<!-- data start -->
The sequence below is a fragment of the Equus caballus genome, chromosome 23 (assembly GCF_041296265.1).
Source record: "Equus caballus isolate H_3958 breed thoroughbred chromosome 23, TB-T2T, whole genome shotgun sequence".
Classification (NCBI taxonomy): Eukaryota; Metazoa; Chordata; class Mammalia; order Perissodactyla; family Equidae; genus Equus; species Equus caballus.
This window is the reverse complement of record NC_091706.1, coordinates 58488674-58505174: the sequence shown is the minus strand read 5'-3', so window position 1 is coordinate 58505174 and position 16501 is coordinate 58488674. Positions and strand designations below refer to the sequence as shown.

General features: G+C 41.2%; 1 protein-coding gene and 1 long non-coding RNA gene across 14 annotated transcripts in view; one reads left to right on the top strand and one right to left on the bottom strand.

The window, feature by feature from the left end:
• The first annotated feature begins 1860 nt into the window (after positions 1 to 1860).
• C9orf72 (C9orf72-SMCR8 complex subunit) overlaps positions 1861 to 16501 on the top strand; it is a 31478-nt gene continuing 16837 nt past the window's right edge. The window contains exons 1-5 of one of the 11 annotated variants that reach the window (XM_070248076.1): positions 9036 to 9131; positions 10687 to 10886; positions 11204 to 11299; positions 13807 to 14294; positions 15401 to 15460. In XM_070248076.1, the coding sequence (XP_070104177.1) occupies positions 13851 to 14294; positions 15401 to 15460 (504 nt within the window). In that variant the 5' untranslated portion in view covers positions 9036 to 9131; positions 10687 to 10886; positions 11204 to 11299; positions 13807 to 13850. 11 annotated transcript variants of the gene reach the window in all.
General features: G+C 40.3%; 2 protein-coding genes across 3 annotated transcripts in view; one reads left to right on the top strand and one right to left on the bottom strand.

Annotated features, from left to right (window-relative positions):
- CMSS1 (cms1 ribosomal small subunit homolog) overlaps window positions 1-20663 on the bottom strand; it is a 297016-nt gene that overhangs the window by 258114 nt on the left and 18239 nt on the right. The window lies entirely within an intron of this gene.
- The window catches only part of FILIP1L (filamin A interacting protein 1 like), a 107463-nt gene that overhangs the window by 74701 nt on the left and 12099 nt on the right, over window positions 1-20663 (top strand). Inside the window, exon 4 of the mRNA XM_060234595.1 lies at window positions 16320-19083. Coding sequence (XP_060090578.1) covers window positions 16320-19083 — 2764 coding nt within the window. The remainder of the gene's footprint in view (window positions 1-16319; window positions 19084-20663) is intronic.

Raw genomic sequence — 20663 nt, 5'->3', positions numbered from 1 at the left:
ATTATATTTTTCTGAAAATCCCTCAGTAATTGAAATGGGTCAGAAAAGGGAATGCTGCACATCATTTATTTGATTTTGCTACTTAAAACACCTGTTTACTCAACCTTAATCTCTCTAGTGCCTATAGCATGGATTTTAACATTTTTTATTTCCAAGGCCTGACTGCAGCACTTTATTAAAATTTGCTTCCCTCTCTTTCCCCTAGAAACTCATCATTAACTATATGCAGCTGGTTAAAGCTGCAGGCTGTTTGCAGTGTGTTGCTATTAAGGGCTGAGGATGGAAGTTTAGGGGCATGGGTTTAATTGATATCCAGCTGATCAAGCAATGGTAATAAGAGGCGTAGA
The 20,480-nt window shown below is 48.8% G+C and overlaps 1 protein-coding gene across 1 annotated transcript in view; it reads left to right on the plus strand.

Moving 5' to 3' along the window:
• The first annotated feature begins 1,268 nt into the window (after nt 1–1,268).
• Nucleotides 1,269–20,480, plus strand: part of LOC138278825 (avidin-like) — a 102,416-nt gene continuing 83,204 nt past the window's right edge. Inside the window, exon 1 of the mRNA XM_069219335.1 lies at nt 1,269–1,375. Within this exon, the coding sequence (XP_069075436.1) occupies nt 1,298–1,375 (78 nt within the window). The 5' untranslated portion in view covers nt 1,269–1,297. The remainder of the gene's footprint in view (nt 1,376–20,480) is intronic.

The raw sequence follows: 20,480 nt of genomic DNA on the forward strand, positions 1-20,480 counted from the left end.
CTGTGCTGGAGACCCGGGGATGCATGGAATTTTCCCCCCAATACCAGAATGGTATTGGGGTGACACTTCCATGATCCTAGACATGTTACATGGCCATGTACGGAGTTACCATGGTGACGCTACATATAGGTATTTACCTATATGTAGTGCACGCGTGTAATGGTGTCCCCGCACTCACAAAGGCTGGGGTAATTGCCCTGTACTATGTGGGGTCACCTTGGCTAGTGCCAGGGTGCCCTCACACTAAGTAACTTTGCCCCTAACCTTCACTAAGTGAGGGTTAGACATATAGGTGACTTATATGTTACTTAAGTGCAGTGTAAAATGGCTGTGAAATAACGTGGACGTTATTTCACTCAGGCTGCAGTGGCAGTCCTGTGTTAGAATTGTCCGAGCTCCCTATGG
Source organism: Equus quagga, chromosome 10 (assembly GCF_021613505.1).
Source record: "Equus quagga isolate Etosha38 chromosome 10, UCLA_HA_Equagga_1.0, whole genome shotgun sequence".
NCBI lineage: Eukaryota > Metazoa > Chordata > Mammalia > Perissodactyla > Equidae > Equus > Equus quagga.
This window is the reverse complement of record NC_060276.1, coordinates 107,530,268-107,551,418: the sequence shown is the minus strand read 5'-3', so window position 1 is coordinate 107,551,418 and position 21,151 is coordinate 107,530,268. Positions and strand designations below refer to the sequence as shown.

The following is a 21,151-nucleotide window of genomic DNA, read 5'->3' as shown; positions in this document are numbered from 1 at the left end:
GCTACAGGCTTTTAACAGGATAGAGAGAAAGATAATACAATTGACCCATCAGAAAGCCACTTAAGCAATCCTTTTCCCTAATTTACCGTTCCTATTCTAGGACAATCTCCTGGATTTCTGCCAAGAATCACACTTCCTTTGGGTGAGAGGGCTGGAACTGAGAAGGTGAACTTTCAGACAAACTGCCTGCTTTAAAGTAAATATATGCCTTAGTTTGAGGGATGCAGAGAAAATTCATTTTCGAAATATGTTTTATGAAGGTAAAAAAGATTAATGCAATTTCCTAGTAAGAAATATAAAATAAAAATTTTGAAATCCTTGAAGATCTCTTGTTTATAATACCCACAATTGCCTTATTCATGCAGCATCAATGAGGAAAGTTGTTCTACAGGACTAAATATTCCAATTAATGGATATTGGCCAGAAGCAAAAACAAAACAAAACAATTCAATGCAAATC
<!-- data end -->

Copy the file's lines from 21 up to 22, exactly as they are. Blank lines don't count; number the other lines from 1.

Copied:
Source organism: Equus quagga, chromosome 10 (assembly GCF_021613505.1).
Source record: "Equus quagga isolate Etosha38 chromosome 10, UCLA_HA_Equagga_1.0, whole genome shotgun sequence".